In today’s world, children and adults alike are more prone to relate to realities beyond their immediate attention, living more in the past or future than in the present. Mindful living seeks to achieve three major focal areas – cultivate awareness of immediate surroundings and return to it repeatedly, preventing the mind to wander; to be alive in the present – your thoughts, feelings and sensations as they occur (acknowledge reality as it is, than interpretations and comparisons); and finally to accept them as they are in a non-judgemental attitude, with a sense of curiosity. Indeed all humans are born this way – observe a 3 to 6-month-old child – s/he lives in the present in a non-judgemental way and the attention is only to the immediate. All emotions and reactions of the child are directly related to the five senses, they do not have masks and they do not pretend. But as they grow this changes, unfortunately.
Mindfulness is a way of living and there are several exercises one can practice to achieve. Like all things new, this will take some time to get used to and one has to be consistent and persistent at it. More than the exercises, it’s a way of life and learning how to be present in the moment.
For those who have not been used to any form of meditation this may be a bit tough to begin with. For, being mindful starts with being quiet, establishing some element of concentration, observing inner thoughts and how they flow, our emotions and all changes (even minor ones) in the body. All these in a non-judgemental way – we do not attribute them as good or bad; right or wrong – just the changes in our body and the immediate physical world around us.
So how to go about being mindful. It is interesting that mindful living can start anywhere, anytime, even right now. For beginners, though, a quiet place away from the buzz is appropriate. However, in the long run it is most beneficial if practised daily, early in the morning as you start your day. Well Jesus did that way; Mark 1:35 – In the morning, while it was still very dark, he got up and went out to a deserted place, and there he prayed.
A few tips to mindful living. (Note to designers – please separate this below portion from the article by different colour scheme.)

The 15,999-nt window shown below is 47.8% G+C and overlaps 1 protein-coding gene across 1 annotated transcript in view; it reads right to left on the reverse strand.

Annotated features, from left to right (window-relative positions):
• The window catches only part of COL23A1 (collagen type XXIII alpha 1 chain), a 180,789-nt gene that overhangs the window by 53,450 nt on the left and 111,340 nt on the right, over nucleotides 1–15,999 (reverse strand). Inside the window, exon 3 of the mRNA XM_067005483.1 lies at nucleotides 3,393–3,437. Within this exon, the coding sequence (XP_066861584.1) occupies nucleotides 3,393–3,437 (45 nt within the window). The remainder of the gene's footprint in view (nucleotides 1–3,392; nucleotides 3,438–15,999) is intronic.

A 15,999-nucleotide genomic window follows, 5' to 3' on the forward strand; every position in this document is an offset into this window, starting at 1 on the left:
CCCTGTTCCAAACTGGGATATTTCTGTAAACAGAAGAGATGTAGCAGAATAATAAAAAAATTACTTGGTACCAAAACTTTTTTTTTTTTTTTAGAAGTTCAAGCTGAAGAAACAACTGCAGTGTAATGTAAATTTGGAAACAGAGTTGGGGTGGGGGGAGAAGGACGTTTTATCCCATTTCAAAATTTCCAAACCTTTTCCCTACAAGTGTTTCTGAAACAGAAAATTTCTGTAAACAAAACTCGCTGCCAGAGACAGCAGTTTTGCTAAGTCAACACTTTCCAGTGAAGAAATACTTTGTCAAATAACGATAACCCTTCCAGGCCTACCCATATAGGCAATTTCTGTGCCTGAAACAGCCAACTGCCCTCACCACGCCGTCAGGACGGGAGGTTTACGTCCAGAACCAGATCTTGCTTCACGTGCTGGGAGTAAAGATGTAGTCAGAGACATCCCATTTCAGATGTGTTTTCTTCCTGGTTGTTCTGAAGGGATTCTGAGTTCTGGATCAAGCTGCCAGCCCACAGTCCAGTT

Switch off to switch on: Switching off our media connect could be the first step. Most time-consuming and mentally engaging for most people is media in general and social media in particular. Naturally one cannot switch off during the day. But at night you can schedule downtimes. Most mobile phones have this facility. If fully switching off the mobile is not possible, can the data connections be turned off?
Early morning times: The best time to practice mindfulness is early morning when distractions are least. Try and get your personal place where you can spend time being mindful.
Meditation: All modes of meditation are good for enhancing mindfulness. What is important is to grow into increased silence and quietness as you practice more. One may start with 5 minutes and slowly increase the time. But it’s critical to do it daily and as much as possible around the same time.
Morning coffee/tea/glass of water: Another option is to sip your first coffee/tea/glass of water slowly, delay each sip as much as possible. Do not use this time to read the newspaper or check your email/WhatsApp. Just slowly enjoy the coffee and be mindful of yourself and your surroundings. As in all cases, do not judge any sense or stimulus.
Slowing break: We all take washroom, tea and lunch breaks. One needs to have slowing breaks This is just slowing down during the day, again being mindful of what is happening around and to yourself. Also it’s only when we slow down do we see properly. This can be done at home, in office or outside – a slow leisurely drive is a good exercise, a stroll in the park, slow walking in a natural surrounding is very good.